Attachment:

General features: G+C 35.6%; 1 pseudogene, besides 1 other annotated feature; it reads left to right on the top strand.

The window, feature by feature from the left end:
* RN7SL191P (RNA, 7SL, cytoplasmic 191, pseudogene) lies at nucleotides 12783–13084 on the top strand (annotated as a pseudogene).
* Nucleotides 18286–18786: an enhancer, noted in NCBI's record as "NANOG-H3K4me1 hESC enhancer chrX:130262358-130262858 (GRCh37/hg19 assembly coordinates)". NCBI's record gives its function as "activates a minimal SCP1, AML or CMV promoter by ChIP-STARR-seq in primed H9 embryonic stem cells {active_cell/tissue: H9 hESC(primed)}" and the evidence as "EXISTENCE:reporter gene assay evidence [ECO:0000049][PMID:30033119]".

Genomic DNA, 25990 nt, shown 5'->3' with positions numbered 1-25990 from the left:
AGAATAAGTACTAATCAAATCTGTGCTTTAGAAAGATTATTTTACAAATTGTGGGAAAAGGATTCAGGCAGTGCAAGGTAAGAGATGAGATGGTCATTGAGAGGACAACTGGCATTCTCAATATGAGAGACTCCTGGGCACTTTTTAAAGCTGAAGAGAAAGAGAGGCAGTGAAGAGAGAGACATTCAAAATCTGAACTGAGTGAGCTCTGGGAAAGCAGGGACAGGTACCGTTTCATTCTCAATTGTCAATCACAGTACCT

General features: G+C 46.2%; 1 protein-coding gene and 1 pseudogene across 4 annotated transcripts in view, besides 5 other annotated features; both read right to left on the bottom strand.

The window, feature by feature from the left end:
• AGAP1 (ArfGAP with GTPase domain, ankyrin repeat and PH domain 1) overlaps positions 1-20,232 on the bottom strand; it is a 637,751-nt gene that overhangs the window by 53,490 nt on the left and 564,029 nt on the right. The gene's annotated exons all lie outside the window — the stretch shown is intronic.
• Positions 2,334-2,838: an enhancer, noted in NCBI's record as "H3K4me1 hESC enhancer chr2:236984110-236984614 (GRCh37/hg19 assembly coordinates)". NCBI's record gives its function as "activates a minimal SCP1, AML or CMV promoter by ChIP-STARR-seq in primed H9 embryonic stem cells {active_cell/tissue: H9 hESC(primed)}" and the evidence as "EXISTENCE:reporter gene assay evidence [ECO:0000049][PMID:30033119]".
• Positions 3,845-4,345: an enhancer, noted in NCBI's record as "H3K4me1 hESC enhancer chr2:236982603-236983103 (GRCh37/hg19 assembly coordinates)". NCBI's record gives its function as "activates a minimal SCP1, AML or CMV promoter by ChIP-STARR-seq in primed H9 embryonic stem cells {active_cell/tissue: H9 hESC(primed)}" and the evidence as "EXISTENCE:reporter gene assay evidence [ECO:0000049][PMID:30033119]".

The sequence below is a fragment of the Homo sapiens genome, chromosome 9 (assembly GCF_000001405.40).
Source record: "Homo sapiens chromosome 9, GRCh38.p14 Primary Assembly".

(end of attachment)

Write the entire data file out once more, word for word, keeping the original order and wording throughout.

General features: G+C 35.6%; 1 pseudogene, besides 1 other annotated feature; it reads left to right on the top strand.

The window, feature by feature from the left end:
* RN7SL191P (RNA, 7SL, cytoplasmic 191, pseudogene) lies at nucleotides 12783–13084 on the top strand (annotated as a pseudogene).
* Nucleotides 18286–18786: an enhancer, noted in NCBI's record as "NANOG-H3K4me1 hESC enhancer chrX:130262358-130262858 (GRCh37/hg19 assembly coordinates)". NCBI's record gives its function as "activates a minimal SCP1, AML or CMV promoter by ChIP-STARR-seq in primed H9 embryonic stem cells {active_cell/tissue: H9 hESC(primed)}" and the evidence as "EXISTENCE:reporter gene assay evidence [ECO:0000049][PMID:30033119]".

Genomic DNA, 25990 nt, shown 5'->3' with positions numbered 1-25990 from the left:
AGAATAAGTACTAATCAAATCTGTGCTTTAGAAAGATTATTTTACAAATTGTGGGAAAAGGATTCAGGCAGTGCAAGGTAAGAGATGAGATGGTCATTGAGAGGACAACTGGCATTCTCAATATGAGAGACTCCTGGGCACTTTTTAAAGCTGAAGAGAAAGAGAGGCAGTGAAGAGAGAGACATTCAAAATCTGAACTGAGTGAGCTCTGGGAAAGCAGGGACAGGTACCGTTTCATTCTCAATTGTCAATCACAGTACCT

General features: G+C 46.2%; 1 protein-coding gene and 1 pseudogene across 4 annotated transcripts in view, besides 5 other annotated features; both read right to left on the bottom strand.

The window, feature by feature from the left end:
• AGAP1 (ArfGAP with GTPase domain, ankyrin repeat and PH domain 1) overlaps positions 1-20,232 on the bottom strand; it is a 637,751-nt gene that overhangs the window by 53,490 nt on the left and 564,029 nt on the right. The gene's annotated exons all lie outside the window — the stretch shown is intronic.
• Positions 2,334-2,838: an enhancer, noted in NCBI's record as "H3K4me1 hESC enhancer chr2:236984110-236984614 (GRCh37/hg19 assembly coordinates)". NCBI's record gives its function as "activates a minimal SCP1, AML or CMV promoter by ChIP-STARR-seq in primed H9 embryonic stem cells {active_cell/tissue: H9 hESC(primed)}" and the evidence as "EXISTENCE:reporter gene assay evidence [ECO:0000049][PMID:30033119]".
• Positions 3,845-4,345: an enhancer, noted in NCBI's record as "H3K4me1 hESC enhancer chr2:236982603-236983103 (GRCh37/hg19 assembly coordinates)". NCBI's record gives its function as "activates a minimal SCP1, AML or CMV promoter by ChIP-STARR-seq in primed H9 embryonic stem cells {active_cell/tissue: H9 hESC(primed)}" and the evidence as "EXISTENCE:reporter gene assay evidence [ECO:0000049][PMID:30033119]".

The sequence below is a fragment of the Homo sapiens genome, chromosome 9 (assembly GCF_000001405.40).
Source record: "Homo sapiens chromosome 9, GRCh38.p14 Primary Assembly".